Trading Volume: The trading volume on exchanges is actually ~$15,000,000 (taken from 16th December, 2017 – 20:00). Augur is listed on more than 10 exchanges including the most popular ones, like for example Bittrex or Poloniex.

Market uptrend: Currently, 1 REP token has a value of ~$44 (16th December, 2017 – 20:00) In my opinion, the current price seems to be overvalued at the moment if we consider that 1 REP token was worth ~$17 in early November (2017). There are actually no major upcoming events announced on their Twitter for the near future. The Solidity Compiler Audit Report from the 11th December, 2017 was the last interesting post, but probably had no big impact on the current price increase. The current price increase seems to be more due to the current hype situation.

If Token is pre-ICO

ICO Type

Token distribution? Who gets what? 11,000,000 REP were distributed after the ICO:

  • 80% (8,800,000 REP) to ICO participants
  • 16% (1,760,000 REP) to the Augur founders
  • 4% (440,000 REP) to the Forecast foundation

Is the ICO capped? There is no information that there was a cap set for the Augur ICO. At that time (2015) ICOs were not that hyped in the crypto-scene as nowadays, and therefore there was no special expectation about extremely huge fundings. Nevertheless, the Augur ICO collected a huge amount of funds:

  • Bitcoin: ~18,056 BTC
  • Ether: ~1,176,816 ETH

The funds raised were worth ~$5,000,000 at that time.

For how long will it run? The ICO started on 17th August 2015 and ended 1st October 2015. At the time when the ICO finished, Augur was one of the top 20 most successful crowd-funds worldwide.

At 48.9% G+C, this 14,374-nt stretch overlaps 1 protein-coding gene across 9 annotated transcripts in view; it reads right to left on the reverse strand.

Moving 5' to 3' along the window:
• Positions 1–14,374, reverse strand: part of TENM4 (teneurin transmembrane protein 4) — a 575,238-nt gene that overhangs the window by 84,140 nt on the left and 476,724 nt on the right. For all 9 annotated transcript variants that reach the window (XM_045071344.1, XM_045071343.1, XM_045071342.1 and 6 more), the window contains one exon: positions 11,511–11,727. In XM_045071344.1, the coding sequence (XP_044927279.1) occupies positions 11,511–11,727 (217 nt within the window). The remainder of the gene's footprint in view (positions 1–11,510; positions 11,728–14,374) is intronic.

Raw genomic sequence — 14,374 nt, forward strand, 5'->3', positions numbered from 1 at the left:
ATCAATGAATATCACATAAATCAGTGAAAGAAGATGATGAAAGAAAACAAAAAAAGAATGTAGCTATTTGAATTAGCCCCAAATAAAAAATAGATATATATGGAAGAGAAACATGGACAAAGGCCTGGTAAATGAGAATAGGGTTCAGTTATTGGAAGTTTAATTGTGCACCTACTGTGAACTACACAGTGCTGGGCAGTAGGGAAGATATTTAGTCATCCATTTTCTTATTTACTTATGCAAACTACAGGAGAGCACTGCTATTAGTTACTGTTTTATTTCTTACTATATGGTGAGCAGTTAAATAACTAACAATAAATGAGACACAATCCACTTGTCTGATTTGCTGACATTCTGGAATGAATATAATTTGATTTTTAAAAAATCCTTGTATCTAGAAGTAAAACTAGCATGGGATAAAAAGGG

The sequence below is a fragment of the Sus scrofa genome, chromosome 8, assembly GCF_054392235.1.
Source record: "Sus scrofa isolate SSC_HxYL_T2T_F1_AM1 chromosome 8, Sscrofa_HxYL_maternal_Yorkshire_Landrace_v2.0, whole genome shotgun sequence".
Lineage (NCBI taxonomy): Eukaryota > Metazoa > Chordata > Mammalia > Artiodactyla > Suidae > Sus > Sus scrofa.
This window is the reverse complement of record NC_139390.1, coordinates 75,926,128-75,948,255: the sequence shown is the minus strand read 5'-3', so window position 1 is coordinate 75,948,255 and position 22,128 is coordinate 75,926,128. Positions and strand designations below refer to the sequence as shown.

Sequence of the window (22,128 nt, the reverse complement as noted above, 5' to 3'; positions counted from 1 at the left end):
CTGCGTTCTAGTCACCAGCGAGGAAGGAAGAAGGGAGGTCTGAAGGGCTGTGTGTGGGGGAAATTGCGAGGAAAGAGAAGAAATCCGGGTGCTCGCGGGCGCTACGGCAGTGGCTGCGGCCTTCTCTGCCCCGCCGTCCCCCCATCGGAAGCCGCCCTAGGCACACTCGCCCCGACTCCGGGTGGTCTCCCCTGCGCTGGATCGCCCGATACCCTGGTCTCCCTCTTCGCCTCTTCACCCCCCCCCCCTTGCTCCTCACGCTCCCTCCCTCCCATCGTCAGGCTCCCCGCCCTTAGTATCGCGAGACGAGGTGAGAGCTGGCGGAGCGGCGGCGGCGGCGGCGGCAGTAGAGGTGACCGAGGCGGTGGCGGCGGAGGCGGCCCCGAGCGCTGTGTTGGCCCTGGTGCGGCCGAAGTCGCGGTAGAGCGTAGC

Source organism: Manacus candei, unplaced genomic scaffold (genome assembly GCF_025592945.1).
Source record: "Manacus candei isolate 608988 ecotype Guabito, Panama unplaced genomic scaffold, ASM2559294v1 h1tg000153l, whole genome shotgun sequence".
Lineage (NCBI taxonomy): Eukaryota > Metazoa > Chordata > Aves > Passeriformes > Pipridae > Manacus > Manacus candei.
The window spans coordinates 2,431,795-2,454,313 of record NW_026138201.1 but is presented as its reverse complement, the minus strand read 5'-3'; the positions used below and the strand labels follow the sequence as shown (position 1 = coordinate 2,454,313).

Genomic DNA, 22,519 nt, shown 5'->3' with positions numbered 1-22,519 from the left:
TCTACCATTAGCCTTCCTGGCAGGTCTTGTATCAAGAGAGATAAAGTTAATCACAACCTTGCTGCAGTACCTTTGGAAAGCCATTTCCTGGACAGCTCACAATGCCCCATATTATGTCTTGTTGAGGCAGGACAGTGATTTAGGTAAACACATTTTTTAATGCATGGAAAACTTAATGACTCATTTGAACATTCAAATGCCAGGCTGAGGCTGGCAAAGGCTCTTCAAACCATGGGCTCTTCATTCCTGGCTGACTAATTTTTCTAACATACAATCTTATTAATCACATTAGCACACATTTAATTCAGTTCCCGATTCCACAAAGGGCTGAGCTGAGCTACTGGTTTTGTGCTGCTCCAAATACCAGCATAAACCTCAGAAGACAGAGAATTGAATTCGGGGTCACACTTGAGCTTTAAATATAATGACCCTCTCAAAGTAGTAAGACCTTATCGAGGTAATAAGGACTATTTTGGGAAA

Token pricing during ICO? Although there are slight differences on various websites concerning the exact raised ICO funds, the average token price / REP must have been: ~$0.60 / REP.

Any institutional investors? Purchases of REP in BTC were made from 2,440 accounts. The average (mean) purchase (per registered account) among them was 7.639293 BTC (or US$1854 at current prices) and the median purchase was 1 BTC (or $244 at current prices), which was also the most frequent transaction size (mode). The overwhelming majority of accounts (more than 60%) purchased less than 2 BTC each. Fourteen accounts purchased more than 1% of the BTC total. Purchases of REP in ETH were made from 304 accounts. The average (mean) purchase (per registered account) among them was 3782.545482 ETH (or US$2420 at current prices) and the median purchase was 202 ETH ($129 at current prices). The most frequent transaction size (mode) was 1000 ETH. The overwhelming majority of accounts (69%) purchased less than 1000 ETH each. Twenty one accounts committed more than 5000 ETH.

Investor rights? As the Augur ICO already ended more than a year ago, the ICO site is not active anymore and has been shut down but there are copies of the Documentation & Sale Information -> References



Is it too generic? It is not too generic. It seems even a bit too technical for the average user.

How is it structured? The whole Whitepaper is structured into following categories:

  • I. Introduction
  • II. Prediction Market Creation
  • III. Before the Event: Forecasting
  • IV. After the Event: Reporting